I tried to vote. I really did.
First, I couldn’t heed every last neoliberal drop of Hillary Clinton’s words and Pokémon go to the polls because I forgot my Apple ID password so I couldn’t download the app. After giving up and closing the app store after too many failed password attempts, I opened Instagram to see my peers post endlessly on their stories, urging me with unparalleled aggression to register to vote. When I DM’d a few of them asking how to register, one of them left me on read. The other replied, “fuck I didn’t think I’d get this far lol.”
I decided to take matters into my own hands. I requested an absentee ballot, but instead received a letter in return four weeks later that read “YOU REALLY THINK WE WOULD EVER COUNT THIS” in big, GOP-funded block letters.
So then I tried to register in North Carolina with the help of students tabling on the BC for voter registration. As I began to approach, I was, as always, bombarded by peers yelling, “HEY! Do you want to eradicate poverty?” and “Do you care about kids with cancer?”
With no defense and without headphones in my ears, I had no choice but to engage.
“Well, what kind of cancer?” I asked.
I took advantage of their silence to slide on over to the voter registration table. With my heart full, my eyes wide, and soul ready to begin my era of civic engagement, I declared, “I’d like to register to vote, please.” The tabler gave me a once-over and informed me that they had just run out of forms and ugh she’s so sorry ://. She told me they’d be tabling tomorrow from 10:01-10:12, the next day “whenever you’re in class,” or the following day at 3:12 (“it only takes a minute anyways”). She hands me a water-damaged flyer with some “voter resources” on it, including: yourvotedoesntcount.com, whyareyoustilltrying.org, and democracyisfucked.com.
As I made my way back to my dorm to wallow in my disappointment, I was struck by the early voting banners gesturing towards ABP. I pushed through the wafts of stale sandwiches and culinary mediocrity and stumbled into the polling area in the most poorly lit area in all of West Union.
As I enter the polling area, I am blinded by the bright red vest of a chubby 65-year-old white man, a beam of light in the otherwise pitch blackness of the basement corners of WU. His eyes command me to approach his check-in table.
He asks for my last name, and I begin to spell it out. I spell it four whole times but he keeps fucking up the spelling and concluding that I am not registered. He offers to register me right here, right now, as is luxury of the early voting period. He asks me to spell my name six more times. He butchers it so badly I end up creating a new identity and registering as a entirely different person. I am ushered on to the next table.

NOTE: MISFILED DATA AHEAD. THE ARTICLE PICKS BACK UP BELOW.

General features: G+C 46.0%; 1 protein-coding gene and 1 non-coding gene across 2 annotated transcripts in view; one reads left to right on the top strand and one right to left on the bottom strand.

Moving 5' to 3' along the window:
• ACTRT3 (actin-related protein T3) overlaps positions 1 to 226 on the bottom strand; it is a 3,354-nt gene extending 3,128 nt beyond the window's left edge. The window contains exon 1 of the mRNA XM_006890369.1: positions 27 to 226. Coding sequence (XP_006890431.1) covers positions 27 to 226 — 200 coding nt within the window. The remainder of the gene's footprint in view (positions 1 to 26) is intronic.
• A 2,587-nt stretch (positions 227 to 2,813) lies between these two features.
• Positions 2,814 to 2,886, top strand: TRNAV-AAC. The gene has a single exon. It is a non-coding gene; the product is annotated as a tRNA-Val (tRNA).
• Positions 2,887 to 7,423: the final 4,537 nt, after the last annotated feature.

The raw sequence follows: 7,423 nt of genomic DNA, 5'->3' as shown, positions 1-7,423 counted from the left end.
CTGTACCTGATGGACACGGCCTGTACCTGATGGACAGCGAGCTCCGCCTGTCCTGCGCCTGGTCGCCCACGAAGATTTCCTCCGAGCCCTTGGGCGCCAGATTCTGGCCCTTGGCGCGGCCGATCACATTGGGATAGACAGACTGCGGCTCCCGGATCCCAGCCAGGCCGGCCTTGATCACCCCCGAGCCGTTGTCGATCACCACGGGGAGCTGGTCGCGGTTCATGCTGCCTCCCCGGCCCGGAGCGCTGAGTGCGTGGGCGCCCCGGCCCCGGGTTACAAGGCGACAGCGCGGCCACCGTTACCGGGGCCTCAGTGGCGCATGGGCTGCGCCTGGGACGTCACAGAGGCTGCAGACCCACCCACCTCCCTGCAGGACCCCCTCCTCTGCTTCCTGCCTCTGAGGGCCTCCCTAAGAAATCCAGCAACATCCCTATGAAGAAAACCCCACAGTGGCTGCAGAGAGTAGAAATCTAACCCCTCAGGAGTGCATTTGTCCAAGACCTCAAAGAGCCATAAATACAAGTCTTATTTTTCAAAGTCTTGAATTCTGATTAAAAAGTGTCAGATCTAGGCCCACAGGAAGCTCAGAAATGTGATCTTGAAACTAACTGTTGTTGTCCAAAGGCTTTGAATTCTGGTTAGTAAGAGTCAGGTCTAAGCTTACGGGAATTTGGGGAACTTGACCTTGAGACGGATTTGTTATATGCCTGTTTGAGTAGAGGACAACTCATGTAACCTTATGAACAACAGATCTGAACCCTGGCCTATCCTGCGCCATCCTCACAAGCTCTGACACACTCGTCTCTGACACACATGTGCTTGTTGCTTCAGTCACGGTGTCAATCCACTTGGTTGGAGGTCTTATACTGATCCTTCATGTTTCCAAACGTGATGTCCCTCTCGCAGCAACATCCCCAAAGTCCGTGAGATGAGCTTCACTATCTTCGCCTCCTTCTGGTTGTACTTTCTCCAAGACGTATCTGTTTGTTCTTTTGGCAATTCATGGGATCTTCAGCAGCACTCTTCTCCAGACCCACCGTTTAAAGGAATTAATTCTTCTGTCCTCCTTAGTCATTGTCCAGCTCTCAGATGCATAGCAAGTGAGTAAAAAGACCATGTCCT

The GOP’s extremely necessary initiatives against the definitely real threat of voter fraud created a hefty line for this next hurdle table. When I finally reach the front of the line, the woman asks me for 5 different forms of ID. I reach into my backpack and muster five out. Driver’s license. Student ID. Fake ID. Credit card. A receipt from Sazón.
She gives a cursory glance at my five different forms, handling them each by each with close examination, and lets out an exasperated sigh. “You’re fucking kidding me, right?” I begin to sweat, my hands clam up and my face goes pale. I’m never going to be able to vote.
“You ordered the fucking grouper from Sazón? You know they basically have to stop the whole line to make that shit?” She sighs again, muttering “Your vote is useless.”
She offers me the ballot, but as I reach for it, she yanks it out of my reach. “Think again you sick fuck. Go vote somewhere else.” She throws my ballot to the ground and steps on it. I pick it up, and as I raise my head to meet her eyes, she sticks out her hand to offer me a crayon in the objectively ugliest shade of yellow in lieu of a pen. “Since you wanted to act childish in the Sazón line,” she explains. I take my ballot and my yellow crayon to the voting booth. I use the crayon to fill in the bubble for the candidate of my choice. I do so with such enthusiasm and vigor that the booth collapses. Down fall the booth, the ballots, the pens, the crayon, and my neighboring voters.
The ceiling then collapses. I dig my ballot out from the rubble and brush off the dust. I examine my work. My crayon marking had missed the bubble entirely. Fuck. I reach for the crayon and try to continue to fill out my ballot. As I start the bubble for the last section, the crayon snaps in half. And so does my heart. “This is what democracy looks like?” I weep, my voice cracking with each syllable. My vision is blurred by tears and all the dust from the crash. The national anthem plays softly in the background as I slip my ballot into the ballot box and it disappears into the screams of the shredder.